This is a two-year course, which trains graduate students to be conservators of archaeological and museum objects. Students learn to research, analyse, clean, preserve and care for a wide range of artefacts and they learn how to make decisions to help safeguard this material for the future.
The course is intended for those who wish to become practicing artefact conservators, or who want to work in the fields of artefact research or preventive conservation. Graduates of the course now work in a wide variety of museums as well as large heritage organisations, such as the National Trust and English Heritage. Course participants are drawn from a wide range of disciplines. However, manual dexterity, a basic knowledge of chemistry and the desire to work with museum objects are all essential prerequisites.
The first year consists of 11 months intensive teaching in Durham. The second year is typically an industrial placement in a conservation laboratory at a major museum, although students may also opt to stay in Durham and undertake an independent research project.
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In the final year, you will spend nine months working on placement in a conservation lab. You will gain experience working with a wide range of materials and further develop your practical skills, within a real-life working environment. A focus is placed upon problem-solving and organisational and managerial skills, under the supervision of a professional conservator.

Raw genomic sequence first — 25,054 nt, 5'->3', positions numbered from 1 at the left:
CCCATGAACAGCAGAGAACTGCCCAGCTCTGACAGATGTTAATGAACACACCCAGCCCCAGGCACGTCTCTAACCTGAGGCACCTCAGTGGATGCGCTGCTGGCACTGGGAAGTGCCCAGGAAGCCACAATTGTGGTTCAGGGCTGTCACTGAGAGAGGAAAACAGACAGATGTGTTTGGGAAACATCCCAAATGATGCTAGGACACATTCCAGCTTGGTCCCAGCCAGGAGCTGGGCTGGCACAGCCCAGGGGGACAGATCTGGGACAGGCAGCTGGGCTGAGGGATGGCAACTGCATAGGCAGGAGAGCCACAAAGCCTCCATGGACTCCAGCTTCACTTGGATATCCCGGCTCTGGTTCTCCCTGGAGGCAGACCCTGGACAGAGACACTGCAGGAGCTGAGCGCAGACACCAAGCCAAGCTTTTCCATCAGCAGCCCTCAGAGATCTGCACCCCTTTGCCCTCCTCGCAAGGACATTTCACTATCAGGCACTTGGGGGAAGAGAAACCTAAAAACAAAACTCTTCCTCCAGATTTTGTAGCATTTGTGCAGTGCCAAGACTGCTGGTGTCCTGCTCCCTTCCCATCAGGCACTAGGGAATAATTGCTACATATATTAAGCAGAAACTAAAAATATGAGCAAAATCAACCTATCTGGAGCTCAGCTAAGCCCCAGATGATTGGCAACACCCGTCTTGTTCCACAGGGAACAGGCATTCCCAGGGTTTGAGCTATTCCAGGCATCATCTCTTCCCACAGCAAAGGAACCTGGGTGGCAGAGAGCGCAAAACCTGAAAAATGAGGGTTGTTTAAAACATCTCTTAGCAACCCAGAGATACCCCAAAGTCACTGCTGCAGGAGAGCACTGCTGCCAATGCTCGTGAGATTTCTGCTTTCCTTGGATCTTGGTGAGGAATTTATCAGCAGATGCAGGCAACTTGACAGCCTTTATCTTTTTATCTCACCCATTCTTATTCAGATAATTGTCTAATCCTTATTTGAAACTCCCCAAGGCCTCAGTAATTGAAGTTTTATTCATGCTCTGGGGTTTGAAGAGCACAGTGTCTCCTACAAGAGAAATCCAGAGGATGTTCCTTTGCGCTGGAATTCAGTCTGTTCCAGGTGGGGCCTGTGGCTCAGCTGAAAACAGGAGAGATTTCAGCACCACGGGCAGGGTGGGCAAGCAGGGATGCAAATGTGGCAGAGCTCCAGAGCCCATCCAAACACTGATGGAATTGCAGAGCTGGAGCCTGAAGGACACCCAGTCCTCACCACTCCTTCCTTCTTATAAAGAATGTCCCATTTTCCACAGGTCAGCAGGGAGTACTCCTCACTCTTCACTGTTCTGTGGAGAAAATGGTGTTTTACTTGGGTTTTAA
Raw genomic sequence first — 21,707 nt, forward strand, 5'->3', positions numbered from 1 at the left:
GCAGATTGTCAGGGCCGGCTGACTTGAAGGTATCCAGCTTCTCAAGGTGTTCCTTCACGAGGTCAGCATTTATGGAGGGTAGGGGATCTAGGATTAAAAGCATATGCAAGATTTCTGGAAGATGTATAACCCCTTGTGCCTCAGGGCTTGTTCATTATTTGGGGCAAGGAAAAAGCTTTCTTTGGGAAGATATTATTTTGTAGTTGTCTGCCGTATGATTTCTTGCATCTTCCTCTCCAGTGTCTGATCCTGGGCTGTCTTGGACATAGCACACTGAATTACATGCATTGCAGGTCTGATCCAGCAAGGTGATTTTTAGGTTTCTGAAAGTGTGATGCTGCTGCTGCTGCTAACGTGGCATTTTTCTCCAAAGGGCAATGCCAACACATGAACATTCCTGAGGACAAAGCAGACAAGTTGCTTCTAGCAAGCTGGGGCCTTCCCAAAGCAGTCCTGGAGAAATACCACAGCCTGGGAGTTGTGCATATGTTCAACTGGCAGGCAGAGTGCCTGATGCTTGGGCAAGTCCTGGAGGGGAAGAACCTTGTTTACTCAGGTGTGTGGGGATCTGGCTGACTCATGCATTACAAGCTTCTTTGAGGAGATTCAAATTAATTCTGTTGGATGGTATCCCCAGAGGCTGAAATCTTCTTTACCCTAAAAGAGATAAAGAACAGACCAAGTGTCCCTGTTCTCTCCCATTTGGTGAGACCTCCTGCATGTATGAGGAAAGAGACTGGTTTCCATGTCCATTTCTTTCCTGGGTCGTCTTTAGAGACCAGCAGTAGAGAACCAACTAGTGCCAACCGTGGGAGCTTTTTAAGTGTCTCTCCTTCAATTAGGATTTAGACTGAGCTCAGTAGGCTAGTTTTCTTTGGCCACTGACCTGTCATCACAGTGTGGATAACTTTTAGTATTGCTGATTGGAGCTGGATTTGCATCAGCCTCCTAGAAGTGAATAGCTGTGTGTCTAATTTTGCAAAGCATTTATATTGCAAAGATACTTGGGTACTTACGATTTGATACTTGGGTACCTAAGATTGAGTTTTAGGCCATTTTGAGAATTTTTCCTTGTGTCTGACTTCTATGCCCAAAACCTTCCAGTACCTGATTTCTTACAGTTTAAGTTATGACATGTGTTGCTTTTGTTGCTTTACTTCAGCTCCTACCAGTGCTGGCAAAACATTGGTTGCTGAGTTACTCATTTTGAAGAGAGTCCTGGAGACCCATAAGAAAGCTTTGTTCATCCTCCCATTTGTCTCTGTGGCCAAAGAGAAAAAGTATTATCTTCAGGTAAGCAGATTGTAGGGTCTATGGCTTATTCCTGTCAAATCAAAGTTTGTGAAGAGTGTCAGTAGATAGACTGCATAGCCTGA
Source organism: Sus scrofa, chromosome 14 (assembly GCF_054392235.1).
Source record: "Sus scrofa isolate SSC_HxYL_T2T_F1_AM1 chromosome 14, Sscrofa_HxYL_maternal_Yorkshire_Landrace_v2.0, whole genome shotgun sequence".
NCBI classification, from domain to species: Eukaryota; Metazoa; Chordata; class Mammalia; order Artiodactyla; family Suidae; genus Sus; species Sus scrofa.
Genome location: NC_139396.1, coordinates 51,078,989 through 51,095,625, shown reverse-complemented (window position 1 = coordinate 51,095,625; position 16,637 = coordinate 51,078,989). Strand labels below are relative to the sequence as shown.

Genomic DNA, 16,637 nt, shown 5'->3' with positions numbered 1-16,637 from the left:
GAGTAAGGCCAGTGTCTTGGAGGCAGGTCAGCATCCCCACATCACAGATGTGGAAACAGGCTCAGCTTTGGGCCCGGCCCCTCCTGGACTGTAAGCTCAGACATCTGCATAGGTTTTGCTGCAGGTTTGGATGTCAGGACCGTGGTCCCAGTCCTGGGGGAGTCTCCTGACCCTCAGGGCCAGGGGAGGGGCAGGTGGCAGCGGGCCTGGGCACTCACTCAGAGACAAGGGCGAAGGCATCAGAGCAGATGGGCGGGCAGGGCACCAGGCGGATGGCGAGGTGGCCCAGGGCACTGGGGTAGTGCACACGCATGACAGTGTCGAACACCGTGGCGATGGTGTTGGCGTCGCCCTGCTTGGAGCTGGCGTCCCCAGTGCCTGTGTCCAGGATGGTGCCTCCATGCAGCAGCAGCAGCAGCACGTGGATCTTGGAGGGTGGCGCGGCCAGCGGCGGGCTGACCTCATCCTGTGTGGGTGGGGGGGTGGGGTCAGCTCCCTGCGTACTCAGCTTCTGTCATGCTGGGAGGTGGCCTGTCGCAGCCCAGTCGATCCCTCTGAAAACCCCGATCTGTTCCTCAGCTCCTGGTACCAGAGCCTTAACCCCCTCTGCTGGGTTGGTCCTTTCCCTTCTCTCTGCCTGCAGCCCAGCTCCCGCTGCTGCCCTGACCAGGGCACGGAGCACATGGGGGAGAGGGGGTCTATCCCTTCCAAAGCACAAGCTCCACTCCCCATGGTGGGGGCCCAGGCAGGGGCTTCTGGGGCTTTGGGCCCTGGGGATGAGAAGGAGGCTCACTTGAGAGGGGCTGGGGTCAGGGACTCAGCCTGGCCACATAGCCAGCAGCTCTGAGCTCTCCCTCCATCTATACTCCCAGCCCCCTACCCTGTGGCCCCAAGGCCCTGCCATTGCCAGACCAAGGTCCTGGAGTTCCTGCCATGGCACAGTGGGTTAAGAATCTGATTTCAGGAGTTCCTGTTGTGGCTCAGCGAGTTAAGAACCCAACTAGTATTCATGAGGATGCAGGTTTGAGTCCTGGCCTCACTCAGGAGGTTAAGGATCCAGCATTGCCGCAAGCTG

For students who prefer to follow a more research-oriented route, you can opt instead to undertake a second year research project. In this project, students acquire competence in the practical 'hands on conservation' skills necessary to care for and conserve a wide range of archaeological and museum artefacts, as well as the academic and organisational skills to take on research at a high level; developing research ideas, managing investigation projects, interfacing with archaeologists, curators, scientists and conservators in order to solve the complex conservation and archaeological problems posed by ancient and historic artefacts.
With its mixture of theoretical instruction and hands-on experience, the conservation programme at Durham is excellent preparation for a career in conservation. The instruction and internships gave me a strong foundation and provided me with the skills, judgment and confidence in my abilities necessary to succeed in the field. As a practicing archaeological objects conservator I still regularly draw on the resources and experience I gained in my time at Durham.